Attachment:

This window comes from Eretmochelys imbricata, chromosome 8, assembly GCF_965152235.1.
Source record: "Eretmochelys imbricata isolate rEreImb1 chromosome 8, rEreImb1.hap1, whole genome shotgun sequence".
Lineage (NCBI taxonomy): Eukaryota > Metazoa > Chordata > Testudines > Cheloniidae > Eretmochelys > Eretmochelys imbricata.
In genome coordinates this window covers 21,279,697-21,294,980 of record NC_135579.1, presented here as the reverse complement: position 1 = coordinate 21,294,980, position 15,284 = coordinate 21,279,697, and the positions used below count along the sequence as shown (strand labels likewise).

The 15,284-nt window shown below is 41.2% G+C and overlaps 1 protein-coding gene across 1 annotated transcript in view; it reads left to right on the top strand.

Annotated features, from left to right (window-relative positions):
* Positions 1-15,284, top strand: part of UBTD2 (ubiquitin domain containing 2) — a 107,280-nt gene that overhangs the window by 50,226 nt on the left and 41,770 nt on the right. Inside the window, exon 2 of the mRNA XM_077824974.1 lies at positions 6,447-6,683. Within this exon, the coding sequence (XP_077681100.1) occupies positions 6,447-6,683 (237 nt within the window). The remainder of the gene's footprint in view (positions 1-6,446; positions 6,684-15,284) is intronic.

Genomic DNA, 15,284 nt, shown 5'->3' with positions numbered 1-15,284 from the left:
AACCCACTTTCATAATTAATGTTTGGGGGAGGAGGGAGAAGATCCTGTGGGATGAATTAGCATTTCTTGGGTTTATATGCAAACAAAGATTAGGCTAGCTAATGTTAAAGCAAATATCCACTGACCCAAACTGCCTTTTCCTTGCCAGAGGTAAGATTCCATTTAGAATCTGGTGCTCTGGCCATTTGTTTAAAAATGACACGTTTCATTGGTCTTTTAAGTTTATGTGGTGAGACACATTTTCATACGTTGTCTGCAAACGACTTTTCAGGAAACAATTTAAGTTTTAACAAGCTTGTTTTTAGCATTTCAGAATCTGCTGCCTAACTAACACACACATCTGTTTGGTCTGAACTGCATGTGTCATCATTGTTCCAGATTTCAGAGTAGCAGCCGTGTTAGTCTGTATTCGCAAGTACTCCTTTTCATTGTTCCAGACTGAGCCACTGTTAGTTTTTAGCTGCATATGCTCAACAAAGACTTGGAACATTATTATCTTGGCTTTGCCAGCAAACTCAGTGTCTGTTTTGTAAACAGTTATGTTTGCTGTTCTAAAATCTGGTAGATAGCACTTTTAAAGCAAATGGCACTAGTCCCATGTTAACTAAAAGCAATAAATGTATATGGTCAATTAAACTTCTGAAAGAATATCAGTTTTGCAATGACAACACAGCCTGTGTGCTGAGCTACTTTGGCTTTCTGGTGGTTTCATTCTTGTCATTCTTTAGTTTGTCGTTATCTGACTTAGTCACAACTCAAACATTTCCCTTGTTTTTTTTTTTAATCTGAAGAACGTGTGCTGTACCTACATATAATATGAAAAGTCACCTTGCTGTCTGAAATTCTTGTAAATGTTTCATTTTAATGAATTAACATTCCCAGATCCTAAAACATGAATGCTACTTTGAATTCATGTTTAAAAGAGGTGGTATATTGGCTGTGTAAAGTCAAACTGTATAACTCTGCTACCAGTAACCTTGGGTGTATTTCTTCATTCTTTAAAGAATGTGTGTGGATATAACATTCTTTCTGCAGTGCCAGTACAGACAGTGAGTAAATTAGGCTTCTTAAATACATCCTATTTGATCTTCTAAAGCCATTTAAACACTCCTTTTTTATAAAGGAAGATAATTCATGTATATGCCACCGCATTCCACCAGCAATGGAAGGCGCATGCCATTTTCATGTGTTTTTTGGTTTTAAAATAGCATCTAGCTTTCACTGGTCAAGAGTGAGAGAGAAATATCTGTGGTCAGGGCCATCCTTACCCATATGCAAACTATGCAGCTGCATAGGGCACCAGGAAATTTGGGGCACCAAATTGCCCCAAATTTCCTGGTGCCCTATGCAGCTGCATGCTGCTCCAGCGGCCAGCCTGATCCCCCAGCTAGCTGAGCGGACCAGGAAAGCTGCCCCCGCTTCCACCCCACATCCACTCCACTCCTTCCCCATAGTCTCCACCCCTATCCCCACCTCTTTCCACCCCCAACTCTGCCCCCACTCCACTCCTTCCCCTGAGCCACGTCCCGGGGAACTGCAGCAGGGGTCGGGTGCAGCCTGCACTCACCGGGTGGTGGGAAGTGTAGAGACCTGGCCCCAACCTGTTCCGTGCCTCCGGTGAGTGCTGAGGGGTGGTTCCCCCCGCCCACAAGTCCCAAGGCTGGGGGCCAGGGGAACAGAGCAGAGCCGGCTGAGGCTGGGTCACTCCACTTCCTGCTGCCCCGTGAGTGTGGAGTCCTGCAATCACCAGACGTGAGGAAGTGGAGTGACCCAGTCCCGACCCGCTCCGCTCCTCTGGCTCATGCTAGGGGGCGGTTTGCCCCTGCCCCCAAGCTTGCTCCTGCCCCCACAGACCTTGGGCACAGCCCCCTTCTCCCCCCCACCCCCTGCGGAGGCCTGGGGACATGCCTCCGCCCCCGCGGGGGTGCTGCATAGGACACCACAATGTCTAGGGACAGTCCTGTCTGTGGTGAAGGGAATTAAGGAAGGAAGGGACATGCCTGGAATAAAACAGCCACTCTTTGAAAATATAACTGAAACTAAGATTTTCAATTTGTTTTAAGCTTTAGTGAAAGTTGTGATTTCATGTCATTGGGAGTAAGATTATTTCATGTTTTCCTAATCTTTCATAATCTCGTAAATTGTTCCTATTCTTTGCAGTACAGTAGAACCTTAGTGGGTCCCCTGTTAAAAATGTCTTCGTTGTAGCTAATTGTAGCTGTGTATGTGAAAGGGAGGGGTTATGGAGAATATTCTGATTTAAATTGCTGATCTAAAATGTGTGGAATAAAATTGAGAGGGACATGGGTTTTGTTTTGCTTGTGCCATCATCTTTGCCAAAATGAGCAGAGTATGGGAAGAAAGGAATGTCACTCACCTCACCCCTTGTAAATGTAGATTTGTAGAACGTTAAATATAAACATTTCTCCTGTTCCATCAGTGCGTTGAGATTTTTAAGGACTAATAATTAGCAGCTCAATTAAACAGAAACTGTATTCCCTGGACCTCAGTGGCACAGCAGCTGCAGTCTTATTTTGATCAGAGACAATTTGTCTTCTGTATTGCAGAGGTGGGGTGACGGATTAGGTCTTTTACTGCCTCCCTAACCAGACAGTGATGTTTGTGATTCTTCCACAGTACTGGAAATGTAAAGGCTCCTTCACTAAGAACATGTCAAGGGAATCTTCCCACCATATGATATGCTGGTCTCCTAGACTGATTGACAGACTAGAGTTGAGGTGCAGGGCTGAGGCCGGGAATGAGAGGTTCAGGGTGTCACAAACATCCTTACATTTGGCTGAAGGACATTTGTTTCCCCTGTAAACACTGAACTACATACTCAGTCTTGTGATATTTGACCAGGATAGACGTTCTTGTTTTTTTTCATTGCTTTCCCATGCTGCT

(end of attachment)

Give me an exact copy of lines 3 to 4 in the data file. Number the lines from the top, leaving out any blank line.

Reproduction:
Lineage (NCBI taxonomy): Eukaryota > Metazoa > Chordata > Testudines > Cheloniidae > Eretmochelys > Eretmochelys imbricata.
In genome coordinates this window covers 21,279,697-21,294,980 of record NC_135579.1, presented here as the reverse complement: position 1 = coordinate 21,294,980, position 15,284 = coordinate 21,279,697, and the positions used below count along the sequence as shown (strand labels likewise).